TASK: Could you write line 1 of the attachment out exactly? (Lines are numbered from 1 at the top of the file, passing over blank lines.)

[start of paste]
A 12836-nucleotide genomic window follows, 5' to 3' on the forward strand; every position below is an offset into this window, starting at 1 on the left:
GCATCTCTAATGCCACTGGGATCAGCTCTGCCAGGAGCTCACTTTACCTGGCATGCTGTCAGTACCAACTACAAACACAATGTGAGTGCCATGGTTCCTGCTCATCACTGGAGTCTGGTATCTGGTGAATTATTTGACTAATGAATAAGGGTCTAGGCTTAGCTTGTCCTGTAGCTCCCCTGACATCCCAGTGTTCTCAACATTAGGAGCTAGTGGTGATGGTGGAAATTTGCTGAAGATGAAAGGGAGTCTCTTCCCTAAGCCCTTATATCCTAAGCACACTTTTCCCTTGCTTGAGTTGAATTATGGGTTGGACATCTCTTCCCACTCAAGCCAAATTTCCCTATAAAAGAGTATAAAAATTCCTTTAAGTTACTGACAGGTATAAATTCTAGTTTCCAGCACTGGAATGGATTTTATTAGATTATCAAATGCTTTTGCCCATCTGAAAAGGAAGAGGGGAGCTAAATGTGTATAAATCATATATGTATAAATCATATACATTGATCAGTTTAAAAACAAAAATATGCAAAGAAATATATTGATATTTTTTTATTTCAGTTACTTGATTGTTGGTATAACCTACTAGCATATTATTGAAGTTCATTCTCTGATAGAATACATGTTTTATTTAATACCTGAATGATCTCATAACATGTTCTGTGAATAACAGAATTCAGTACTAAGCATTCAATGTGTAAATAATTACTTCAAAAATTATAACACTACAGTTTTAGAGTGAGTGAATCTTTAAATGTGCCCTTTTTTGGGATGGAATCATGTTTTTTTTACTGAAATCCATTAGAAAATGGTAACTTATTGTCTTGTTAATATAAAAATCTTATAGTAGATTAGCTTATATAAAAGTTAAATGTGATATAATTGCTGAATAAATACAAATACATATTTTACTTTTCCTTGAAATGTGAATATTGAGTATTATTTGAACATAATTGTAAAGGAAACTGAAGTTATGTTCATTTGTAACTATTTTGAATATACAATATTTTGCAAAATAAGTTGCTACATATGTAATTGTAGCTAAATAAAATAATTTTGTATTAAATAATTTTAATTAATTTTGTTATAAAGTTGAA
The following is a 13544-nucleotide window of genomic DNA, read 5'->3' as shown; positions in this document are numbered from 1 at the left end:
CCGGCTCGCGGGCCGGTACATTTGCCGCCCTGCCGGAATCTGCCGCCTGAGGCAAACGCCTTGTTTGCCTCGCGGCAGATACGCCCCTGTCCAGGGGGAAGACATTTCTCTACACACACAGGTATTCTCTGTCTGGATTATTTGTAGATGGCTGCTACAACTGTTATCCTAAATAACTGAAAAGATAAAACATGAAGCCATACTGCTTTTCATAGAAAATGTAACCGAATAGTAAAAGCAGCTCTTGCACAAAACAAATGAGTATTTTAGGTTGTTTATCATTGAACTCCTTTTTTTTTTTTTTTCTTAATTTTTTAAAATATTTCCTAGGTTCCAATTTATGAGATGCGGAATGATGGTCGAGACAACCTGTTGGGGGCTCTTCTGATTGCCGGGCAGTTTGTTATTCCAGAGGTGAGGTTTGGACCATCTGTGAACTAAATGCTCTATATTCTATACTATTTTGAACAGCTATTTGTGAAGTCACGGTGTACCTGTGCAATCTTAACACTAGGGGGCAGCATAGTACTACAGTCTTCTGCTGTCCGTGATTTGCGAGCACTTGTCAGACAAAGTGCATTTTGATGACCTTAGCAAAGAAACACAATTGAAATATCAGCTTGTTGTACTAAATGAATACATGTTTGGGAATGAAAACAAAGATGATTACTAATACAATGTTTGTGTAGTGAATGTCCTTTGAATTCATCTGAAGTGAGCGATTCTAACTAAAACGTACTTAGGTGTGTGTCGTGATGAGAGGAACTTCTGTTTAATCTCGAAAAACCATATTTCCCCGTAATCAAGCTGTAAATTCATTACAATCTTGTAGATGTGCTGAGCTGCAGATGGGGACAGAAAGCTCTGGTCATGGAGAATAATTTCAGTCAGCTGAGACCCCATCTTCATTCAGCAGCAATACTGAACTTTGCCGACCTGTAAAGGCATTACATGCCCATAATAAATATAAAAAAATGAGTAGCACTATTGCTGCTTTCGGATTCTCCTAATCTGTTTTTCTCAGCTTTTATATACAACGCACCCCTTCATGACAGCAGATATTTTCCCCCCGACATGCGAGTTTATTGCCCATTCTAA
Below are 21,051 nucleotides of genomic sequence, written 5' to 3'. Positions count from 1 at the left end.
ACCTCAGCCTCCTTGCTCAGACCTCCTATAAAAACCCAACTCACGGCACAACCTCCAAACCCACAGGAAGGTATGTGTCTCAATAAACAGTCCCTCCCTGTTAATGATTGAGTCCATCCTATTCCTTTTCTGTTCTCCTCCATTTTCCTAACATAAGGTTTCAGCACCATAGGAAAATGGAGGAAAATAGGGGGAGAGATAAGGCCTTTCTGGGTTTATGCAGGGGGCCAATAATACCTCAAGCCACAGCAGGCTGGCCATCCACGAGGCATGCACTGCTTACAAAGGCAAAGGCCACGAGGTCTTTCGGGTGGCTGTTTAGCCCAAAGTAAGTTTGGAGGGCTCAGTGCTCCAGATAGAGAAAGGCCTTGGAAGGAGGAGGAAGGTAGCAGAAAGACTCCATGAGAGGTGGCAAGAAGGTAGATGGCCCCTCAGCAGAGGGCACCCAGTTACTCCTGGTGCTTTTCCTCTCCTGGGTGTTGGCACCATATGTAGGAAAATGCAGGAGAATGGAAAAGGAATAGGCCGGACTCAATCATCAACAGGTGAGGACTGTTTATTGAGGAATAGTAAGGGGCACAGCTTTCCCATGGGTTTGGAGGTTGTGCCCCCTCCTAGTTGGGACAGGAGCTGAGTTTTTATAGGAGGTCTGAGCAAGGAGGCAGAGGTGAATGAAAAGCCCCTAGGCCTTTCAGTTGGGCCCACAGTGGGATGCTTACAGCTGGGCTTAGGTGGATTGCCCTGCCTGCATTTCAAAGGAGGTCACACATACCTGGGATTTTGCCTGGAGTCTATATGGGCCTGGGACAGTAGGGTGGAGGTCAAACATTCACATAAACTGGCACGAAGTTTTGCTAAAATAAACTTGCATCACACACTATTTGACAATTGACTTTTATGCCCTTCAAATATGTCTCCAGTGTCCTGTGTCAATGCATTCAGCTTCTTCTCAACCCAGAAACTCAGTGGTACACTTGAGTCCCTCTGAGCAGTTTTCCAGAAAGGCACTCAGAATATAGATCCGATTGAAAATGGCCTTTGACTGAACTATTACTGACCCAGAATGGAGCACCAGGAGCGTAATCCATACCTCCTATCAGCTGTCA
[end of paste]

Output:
A 12836-nucleotide genomic window follows, 5' to 3' on the forward strand; every position below is an offset into this window, starting at 1 on the left: